LA County to Review Use of Body Scanners in County Jails

In order to ensure safety in LA County jails and preserve the dignity of those entrusted to the County’s care, today the Board of Supervisors approved a motion authored by Los Angeles County Supervisor Hilda L. Solis, and co-authored by Supervisor Mark Ridley-Thomas, to collect data on the implementation of body scanners at County jail facilities. The Sheriff’s Department, County CEO, Office of Inspector General, and other County departments will report back to the Board in 90 days.

“I believe everyone agrees on the need to reduce and hopefully eliminate the need for strip searches, while balancing the need to identify and reduce contraband in the jails and preserve the dignity of inmates,” said Supervisor Solis, who authored the motion. “Thank you to the Office of Inspector General for their diligent attention to the issue of body scanners, and to the Sheriff’s Department for their continued efforts towards implementation. With body scanners deployed in the County’s jail facilities, today’s action is about supporting our shared goals of safety, transparency, efficiency, and dignity.”

“By reducing the need to conduct strip searches for contraband, body scanners enhance the safety of both County jail staff and inmates while also promoting the dignity of inmates,” the motion’s coauthor, Supervisor Mark Ridley-Thomas, said. “We should examine and, where needed, strengthen implementation of the Citizen’s Commission on Jail Violence’s recommendations on body scanners, in order to make the most of what this technology has to offer.”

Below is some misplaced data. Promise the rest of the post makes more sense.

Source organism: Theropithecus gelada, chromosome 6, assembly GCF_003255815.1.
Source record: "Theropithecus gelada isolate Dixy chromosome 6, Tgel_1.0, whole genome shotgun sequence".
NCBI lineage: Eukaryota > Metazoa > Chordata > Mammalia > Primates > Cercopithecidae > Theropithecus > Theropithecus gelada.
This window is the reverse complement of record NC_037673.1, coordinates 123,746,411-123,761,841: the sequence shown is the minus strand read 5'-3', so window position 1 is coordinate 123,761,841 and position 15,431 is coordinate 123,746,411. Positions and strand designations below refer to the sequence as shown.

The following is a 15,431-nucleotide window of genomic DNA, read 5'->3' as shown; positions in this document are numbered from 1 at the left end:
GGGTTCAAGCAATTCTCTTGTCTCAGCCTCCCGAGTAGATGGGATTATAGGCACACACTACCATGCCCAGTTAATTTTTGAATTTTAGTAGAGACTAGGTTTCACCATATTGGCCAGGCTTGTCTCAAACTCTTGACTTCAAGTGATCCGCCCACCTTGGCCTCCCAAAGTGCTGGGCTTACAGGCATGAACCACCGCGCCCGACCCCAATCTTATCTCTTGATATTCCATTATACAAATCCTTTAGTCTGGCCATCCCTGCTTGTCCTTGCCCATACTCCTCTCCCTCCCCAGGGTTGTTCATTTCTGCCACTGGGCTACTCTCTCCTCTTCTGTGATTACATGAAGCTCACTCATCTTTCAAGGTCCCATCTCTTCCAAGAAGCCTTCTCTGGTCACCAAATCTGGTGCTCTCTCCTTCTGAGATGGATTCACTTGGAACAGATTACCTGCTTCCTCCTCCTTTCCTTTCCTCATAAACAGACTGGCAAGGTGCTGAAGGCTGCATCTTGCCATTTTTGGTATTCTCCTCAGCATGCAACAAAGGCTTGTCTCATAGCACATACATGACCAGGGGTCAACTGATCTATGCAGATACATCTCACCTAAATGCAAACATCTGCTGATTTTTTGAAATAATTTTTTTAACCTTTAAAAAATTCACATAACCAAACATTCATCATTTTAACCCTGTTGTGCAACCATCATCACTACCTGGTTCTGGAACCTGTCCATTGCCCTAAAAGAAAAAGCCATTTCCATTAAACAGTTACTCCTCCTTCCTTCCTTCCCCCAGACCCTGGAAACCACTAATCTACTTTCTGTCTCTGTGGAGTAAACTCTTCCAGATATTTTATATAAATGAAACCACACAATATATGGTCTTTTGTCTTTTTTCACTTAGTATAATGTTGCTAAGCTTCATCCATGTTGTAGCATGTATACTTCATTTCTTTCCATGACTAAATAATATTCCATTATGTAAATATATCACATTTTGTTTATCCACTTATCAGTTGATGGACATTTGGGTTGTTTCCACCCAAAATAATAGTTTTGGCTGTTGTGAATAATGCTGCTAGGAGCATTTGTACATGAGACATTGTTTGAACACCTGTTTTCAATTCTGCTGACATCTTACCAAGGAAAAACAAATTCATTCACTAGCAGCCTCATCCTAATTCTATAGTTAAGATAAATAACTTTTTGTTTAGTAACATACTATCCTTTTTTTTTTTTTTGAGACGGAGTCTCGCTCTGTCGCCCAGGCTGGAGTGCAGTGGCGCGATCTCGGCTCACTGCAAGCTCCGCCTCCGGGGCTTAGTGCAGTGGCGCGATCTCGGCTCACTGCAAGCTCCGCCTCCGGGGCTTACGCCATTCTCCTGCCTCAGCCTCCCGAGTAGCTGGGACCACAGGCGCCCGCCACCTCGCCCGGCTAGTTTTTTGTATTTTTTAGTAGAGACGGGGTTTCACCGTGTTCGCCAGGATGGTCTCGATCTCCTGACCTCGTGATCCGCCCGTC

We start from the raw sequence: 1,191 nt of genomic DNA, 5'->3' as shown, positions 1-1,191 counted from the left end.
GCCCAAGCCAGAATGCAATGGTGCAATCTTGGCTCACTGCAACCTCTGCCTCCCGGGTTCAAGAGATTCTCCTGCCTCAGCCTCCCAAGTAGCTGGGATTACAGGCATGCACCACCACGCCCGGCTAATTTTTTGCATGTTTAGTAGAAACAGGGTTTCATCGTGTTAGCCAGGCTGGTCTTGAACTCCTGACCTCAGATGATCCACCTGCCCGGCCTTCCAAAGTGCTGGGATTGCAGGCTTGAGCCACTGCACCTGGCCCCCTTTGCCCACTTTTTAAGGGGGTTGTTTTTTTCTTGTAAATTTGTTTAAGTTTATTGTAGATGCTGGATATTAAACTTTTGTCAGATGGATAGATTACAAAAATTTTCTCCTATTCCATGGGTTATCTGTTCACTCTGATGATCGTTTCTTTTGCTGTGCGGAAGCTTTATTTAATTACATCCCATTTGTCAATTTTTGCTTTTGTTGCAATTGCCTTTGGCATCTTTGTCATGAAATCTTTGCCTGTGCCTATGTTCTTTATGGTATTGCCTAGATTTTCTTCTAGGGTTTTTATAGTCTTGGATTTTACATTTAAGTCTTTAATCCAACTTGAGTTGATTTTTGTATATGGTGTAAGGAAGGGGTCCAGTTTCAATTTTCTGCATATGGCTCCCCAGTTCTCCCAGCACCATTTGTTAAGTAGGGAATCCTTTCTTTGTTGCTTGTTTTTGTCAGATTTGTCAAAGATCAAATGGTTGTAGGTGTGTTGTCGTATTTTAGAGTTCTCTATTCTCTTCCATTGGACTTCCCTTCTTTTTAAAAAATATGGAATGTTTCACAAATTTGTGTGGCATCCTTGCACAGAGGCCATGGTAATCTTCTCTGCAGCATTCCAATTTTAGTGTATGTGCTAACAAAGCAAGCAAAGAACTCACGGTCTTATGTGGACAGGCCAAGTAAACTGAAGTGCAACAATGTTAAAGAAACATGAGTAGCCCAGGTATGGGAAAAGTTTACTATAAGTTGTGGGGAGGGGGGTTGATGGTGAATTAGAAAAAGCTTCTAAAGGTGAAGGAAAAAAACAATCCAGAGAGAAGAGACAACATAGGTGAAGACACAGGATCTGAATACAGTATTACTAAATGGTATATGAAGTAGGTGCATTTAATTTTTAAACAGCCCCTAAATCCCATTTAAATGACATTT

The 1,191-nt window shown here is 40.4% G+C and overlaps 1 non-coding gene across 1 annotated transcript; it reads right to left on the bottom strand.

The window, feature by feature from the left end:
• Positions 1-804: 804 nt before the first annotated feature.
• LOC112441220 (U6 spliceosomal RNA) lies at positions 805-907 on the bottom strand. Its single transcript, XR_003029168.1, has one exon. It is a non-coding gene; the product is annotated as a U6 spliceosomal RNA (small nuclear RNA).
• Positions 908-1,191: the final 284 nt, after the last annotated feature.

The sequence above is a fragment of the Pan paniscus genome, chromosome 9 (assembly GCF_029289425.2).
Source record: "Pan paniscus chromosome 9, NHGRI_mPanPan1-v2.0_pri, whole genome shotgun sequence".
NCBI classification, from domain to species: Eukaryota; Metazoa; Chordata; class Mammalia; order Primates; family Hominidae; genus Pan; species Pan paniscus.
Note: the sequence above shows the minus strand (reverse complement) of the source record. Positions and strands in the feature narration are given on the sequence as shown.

Today’s motion calls for a report back to the Board on how often body scanners at each facility is used; details on when, why, and how often visual scans or strip searches are being used; barriers to implementation of body scanners; data on the effectiveness of body scanners; and an assessment on who is best to administer the scanners. Recommendations on how to improve the effectiveness of body scanners while keeping facilities safe may also be made.

“We thank Supervisors Solis and Ridley-Thomas for authoring this motion. We believe that with proper evaluation, assessment, auditing and oversight of the existing practices of the use of body scanners, we can ensure that people who are behind bars are treated with dignity, respect and are free from harassment,” said Esther Lim, Director of Jails Project, and Deputy Director of Advocacy for the ACLU SoCal.

According to the “2012 Report of the Citizen’s Commission on Jail Violence,” the Commission noted that other large jurisdictions had introduced body scanners to reduce and eliminate the need for strip searches, which could be used to retaliate or humiliate inmates. At the time, the LA Sheriff’s Department had been making efforts towards transitioning from strip searches to body scanners, and the Board of Supervisors approved funding to install such scanners. LASD began a pilot program for implementation of the body scanners in the Inmate Reception Center in April 2014. In 2015, through an action by the Board of Supervisors, two correctional consultants conducted assessments to determine the number of body scanners needed, as well as what additional staffing and funding would be needed. All of the recommendations were adopted by LASD, and, as of May 2018, body scanners have been fully implemented in each of the recommended facilities.


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